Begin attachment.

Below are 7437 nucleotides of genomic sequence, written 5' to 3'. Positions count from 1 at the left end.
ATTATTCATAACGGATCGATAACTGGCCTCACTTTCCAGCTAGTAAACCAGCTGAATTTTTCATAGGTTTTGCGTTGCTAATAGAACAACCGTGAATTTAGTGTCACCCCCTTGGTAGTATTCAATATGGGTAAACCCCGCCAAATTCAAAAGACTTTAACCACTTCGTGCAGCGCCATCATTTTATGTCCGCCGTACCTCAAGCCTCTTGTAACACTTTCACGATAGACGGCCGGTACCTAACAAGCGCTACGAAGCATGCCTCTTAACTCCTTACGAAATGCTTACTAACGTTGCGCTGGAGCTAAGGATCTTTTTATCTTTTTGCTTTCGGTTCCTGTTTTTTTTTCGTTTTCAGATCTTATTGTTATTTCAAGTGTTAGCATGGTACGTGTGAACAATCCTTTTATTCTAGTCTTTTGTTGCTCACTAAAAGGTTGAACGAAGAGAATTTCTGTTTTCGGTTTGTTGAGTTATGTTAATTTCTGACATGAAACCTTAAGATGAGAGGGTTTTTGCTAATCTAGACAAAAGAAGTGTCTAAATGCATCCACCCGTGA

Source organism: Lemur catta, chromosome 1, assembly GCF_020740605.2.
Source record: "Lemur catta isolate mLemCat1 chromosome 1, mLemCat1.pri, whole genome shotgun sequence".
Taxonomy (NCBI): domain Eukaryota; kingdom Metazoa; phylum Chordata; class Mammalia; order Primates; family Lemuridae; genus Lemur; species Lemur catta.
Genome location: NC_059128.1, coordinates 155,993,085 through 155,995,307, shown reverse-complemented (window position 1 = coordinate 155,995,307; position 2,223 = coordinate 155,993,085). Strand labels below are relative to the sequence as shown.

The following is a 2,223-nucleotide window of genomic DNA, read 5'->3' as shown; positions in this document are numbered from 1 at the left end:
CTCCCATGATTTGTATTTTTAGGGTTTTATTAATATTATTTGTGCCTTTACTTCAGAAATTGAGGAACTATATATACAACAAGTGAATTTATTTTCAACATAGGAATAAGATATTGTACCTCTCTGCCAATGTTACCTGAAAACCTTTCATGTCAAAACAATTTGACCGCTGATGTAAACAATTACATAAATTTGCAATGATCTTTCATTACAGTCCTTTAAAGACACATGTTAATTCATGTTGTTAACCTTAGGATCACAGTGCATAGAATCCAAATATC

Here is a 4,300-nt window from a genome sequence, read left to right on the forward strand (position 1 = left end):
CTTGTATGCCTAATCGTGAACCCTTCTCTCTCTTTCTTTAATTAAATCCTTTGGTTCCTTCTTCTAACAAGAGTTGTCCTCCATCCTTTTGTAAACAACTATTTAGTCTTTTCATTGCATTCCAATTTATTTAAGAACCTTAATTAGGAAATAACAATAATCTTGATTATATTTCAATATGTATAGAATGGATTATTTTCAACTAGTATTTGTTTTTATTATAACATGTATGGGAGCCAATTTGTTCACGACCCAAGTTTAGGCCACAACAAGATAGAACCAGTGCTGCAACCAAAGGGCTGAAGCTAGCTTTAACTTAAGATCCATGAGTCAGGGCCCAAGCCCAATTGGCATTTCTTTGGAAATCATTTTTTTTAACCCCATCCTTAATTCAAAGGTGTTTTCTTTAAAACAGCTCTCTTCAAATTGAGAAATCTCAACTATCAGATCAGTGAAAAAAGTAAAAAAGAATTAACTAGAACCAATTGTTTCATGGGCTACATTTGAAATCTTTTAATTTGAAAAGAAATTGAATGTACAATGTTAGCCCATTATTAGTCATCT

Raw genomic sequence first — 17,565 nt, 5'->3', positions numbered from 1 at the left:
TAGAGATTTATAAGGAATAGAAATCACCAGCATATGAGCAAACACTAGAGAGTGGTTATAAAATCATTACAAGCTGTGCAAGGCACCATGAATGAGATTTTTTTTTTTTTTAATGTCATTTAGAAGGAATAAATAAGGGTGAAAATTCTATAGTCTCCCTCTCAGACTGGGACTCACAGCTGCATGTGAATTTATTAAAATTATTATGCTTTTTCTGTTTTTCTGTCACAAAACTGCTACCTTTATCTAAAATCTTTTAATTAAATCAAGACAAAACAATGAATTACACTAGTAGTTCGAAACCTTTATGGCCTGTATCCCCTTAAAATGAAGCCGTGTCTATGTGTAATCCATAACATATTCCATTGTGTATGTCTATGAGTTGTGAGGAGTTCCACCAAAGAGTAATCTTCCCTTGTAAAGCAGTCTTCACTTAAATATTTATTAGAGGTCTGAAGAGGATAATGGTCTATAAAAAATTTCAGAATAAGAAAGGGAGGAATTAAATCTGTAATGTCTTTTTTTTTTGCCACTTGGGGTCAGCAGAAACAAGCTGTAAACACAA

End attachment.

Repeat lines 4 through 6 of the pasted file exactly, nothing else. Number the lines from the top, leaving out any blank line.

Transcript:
Source record: "Lemur catta isolate mLemCat1 chromosome 1, mLemCat1.pri, whole genome shotgun sequence".
Taxonomy (NCBI): domain Eukaryota; kingdom Metazoa; phylum Chordata; class Mammalia; order Primates; family Lemuridae; genus Lemur; species Lemur catta.
Genome location: NC_059128.1, coordinates 155,993,085 through 155,995,307, shown reverse-complemented (window position 1 = coordinate 155,995,307; position 2,223 = coordinate 155,993,085). Strand labels below are relative to the sequence as shown.